Balancing Story Elements, by Russell Cornhill
One of the main problems for any writer of fiction is getting the balance right. What’s most important – plot or character? How much backstory should intrude? How important is the setting? Does the humour water down the drama? Does the story water down the satire? How important is the theme and when does it border on soap-boxing? (Is that a word?) Etc, etc.
The problem intensifies for spec-fiction writers where the world building is such an important facet. Even more so if you’re writing the first book in a ten book series linked by a background story/theme.
How much should all this intrude? The short answer, no doubt, is only as much as it needs to. Of course every reader will feel that need differently. Some will want vivid descriptions (not my forte) of the world and its inhabitants and will long to know the social mores of all the various races. Others will only want the story.
The problem of the background story is solved by making its set-up the focus of the first book – the gods have fowled up and the inhabitants of the world are left to deal with the consequences. What the gods were trying to do and why will obviously be the theme running through the series.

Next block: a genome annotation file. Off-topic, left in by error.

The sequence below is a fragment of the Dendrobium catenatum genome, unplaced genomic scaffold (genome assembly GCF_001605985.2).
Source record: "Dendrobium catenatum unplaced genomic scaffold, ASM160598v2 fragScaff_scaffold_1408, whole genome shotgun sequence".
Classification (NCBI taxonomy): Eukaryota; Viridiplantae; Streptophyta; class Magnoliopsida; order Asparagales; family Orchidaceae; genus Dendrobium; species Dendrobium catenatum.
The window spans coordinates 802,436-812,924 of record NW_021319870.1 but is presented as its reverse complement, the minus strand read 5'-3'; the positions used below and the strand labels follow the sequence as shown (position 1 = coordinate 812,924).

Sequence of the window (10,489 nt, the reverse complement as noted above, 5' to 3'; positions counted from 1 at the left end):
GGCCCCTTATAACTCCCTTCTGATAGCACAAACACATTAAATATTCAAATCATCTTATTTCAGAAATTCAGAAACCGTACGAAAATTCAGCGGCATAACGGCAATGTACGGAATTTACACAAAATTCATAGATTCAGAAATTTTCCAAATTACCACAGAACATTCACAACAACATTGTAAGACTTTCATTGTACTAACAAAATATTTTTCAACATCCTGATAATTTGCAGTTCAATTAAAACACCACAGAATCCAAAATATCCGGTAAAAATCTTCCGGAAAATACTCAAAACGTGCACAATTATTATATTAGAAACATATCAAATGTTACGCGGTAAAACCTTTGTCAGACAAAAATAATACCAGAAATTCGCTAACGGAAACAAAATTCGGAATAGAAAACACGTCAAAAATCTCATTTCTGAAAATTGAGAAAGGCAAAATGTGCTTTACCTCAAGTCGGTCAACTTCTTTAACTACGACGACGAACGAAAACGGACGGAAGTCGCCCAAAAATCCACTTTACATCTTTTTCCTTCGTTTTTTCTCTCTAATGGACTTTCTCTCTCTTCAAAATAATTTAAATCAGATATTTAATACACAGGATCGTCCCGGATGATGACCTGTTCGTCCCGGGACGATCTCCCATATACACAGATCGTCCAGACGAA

The main continent of the world resembles (only resembles) North America. I haven’t been there and I’m relying on research but there was a reason I chose that continent. On the other hand, the various races are based more on European mythology. Okay, I’m making it up and it’s a fantasy world. It just means the races will be familiar to most readers even if I happen to change them somewhat, well, quite a bit, probably.
There are basically five races in the first book though many others might be mentioned. As the goblins are the central characters I need to explore their social mores in some detail. Hopefully I’ve managed to do that without sounding like an anthropological magazine. The orcs were easy – smaller slightly different, versions of the goblins. With the fairies and trolls, I only told what I needed to. There might be more time to explore their cultures in future books if it becomes necessary.
The humans – well, they’re humans. Hang on, I still haven’t decided if they’re black, brown, white, pink with purple polka-dots, what religion they follow, if any.
Oh damn, back to the drawing board.